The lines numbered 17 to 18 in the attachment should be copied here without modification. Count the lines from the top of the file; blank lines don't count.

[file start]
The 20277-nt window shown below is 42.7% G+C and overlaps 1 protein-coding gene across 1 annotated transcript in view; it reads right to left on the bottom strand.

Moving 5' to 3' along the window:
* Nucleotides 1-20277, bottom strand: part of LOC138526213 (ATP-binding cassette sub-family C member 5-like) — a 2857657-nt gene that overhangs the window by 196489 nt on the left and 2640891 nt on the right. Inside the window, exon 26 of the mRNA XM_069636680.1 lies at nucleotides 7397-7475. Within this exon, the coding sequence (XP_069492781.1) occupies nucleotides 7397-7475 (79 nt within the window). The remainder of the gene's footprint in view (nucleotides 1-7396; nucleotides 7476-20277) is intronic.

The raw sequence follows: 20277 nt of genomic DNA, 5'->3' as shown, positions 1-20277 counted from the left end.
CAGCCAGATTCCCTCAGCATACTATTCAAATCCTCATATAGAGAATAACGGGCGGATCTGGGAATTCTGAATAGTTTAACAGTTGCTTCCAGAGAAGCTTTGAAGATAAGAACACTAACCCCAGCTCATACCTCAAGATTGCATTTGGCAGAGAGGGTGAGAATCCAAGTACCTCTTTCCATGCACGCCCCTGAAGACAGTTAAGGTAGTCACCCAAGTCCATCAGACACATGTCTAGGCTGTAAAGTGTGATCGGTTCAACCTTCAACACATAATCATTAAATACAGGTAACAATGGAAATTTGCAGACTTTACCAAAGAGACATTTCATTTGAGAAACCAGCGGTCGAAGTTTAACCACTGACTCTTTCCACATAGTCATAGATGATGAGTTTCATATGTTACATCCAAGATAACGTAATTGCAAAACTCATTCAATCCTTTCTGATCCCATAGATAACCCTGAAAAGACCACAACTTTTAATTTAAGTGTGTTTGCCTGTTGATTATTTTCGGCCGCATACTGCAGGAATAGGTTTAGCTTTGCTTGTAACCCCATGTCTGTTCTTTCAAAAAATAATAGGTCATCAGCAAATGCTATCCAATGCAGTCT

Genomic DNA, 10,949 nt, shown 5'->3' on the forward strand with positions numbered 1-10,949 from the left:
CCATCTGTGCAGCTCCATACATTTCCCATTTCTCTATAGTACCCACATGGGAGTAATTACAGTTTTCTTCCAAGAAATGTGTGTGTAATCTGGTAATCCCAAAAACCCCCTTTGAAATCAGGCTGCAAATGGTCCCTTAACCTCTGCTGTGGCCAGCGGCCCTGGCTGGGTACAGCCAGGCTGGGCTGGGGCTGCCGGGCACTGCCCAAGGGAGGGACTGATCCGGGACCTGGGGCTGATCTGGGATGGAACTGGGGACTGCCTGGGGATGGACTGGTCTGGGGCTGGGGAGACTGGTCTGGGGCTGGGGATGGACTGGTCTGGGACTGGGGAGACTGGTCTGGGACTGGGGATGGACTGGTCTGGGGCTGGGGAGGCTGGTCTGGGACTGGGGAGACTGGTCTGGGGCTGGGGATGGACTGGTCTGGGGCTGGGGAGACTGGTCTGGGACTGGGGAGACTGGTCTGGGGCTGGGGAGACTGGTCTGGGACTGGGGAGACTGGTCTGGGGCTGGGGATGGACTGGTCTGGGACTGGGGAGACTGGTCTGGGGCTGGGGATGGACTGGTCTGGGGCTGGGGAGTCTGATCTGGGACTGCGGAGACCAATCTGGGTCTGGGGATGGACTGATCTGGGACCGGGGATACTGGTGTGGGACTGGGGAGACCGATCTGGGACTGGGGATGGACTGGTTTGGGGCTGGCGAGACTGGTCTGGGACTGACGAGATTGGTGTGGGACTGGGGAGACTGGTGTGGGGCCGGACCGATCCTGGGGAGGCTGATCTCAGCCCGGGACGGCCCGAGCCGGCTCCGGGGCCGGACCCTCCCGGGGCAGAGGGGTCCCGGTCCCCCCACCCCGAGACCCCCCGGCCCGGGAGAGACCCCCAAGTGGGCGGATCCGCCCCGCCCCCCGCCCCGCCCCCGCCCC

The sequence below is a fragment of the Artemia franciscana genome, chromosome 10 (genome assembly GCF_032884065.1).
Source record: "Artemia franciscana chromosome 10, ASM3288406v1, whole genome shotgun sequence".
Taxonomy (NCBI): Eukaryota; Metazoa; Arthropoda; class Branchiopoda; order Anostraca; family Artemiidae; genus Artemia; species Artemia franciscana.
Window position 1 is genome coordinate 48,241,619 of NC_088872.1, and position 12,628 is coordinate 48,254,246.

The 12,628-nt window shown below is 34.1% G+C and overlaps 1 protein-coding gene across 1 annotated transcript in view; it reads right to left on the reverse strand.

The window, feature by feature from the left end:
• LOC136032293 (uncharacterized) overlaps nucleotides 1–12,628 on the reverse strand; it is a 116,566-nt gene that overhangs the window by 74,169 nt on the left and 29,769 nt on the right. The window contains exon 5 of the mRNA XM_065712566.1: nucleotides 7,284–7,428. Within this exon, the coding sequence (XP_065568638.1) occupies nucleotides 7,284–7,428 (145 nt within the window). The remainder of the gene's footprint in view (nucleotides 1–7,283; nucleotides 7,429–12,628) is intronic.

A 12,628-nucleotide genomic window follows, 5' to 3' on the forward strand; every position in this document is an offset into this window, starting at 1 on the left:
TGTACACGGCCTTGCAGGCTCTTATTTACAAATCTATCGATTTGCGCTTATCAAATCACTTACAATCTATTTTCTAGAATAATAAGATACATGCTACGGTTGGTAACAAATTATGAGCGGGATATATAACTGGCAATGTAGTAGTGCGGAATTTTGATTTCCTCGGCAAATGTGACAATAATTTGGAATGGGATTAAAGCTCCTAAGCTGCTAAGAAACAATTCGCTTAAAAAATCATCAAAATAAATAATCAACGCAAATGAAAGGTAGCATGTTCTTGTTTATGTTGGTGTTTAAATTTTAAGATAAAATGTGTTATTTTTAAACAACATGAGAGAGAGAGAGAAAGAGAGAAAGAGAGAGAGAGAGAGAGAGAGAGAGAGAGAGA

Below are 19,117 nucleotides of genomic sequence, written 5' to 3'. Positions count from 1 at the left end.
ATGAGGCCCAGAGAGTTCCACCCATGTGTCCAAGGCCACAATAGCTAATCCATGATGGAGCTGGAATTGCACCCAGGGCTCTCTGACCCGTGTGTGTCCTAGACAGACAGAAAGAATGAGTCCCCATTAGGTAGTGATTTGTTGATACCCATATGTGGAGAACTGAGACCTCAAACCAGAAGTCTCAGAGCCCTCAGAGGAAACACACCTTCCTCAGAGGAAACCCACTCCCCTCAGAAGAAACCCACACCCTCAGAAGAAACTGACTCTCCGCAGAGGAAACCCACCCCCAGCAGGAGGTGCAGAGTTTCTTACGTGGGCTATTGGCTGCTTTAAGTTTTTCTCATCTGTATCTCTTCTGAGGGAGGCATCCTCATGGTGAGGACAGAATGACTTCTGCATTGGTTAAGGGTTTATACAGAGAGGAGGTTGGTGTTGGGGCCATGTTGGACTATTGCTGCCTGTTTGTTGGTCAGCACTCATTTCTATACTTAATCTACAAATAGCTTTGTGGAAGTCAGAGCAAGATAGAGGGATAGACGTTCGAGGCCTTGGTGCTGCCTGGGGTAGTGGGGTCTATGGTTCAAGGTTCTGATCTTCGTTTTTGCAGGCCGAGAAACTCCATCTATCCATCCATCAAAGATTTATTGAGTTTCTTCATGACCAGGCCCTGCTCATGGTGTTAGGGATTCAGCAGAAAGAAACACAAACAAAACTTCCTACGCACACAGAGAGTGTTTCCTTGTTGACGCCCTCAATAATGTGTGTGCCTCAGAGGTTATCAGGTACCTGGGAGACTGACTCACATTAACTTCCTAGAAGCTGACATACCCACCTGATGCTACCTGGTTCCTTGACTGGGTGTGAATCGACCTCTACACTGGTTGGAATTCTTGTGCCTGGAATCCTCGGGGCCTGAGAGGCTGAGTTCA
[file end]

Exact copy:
Below are 19,117 nucleotides of genomic sequence, written 5' to 3'. Positions count from 1 at the left end.
ATGAGGCCCAGAGAGTTCCACCCATGTGTCCAAGGCCACAATAGCTAATCCATGATGGAGCTGGAATTGCACCCAGGGCTCTCTGACCCGTGTGTGTCCTAGACAGACAGAAAGAATGAGTCCCCATTAGGTAGTGATTTGTTGATACCCATATGTGGAGAACTGAGACCTCAAACCAGAAGTCTCAGAGCCCTCAGAGGAAACACACCTTCCTCAGAGGAAACCCACTCCCCTCAGAAGAAACCCACACCCTCAGAAGAAACTGACTCTCCGCAGAGGAAACCCACCCCCAGCAGGAGGTGCAGAGTTTCTTACGTGGGCTATTGGCTGCTTTAAGTTTTTCTCATCTGTATCTCTTCTGAGGGAGGCATCCTCATGGTGAGGACAGAATGACTTCTGCATTGGTTAAGGGTTTATACAGAGAGGAGGTTGGTGTTGGGGCCATGTTGGACTATTGCTGCCTGTTTGTTGGTCAGCACTCATTTCTATACTTAATCTACAAATAGCTTTGTGGAAGTCAGAGCAAGATAGAGGGATAGACGTTCGAGGCCTTGGTGCTGCCTGGGGTAGTGGGGTCTATGGTTCAAGGTTCTGATCTTCGTTTTTGCAGGCCGAGAAACTCCATCTATCCATCCATCAAAGATTTATTGAGTTTCTTCATGACCAGGCCCTGCTCATGGTGTTAGGGATTCAGCAGAAAGAAACACAAACAAAACTTCCTACGCACACAGAGAGTGTTTCCTTGTTGACGCCCTCAATAATGTGTGTGCCTCAGAGGTTATCAGGTACCTGGGAGACTGACTCACATTAACTTCCTAGAAGCTGACATACCCACCTGATGCTACCTGGTTCCTTGACTGGGTGTGAATCGACCTCTACACTGGTTGGAATTCTTGTGCCTGGAATCCTCGGGGCCTGAGAGGCTGAGTTCA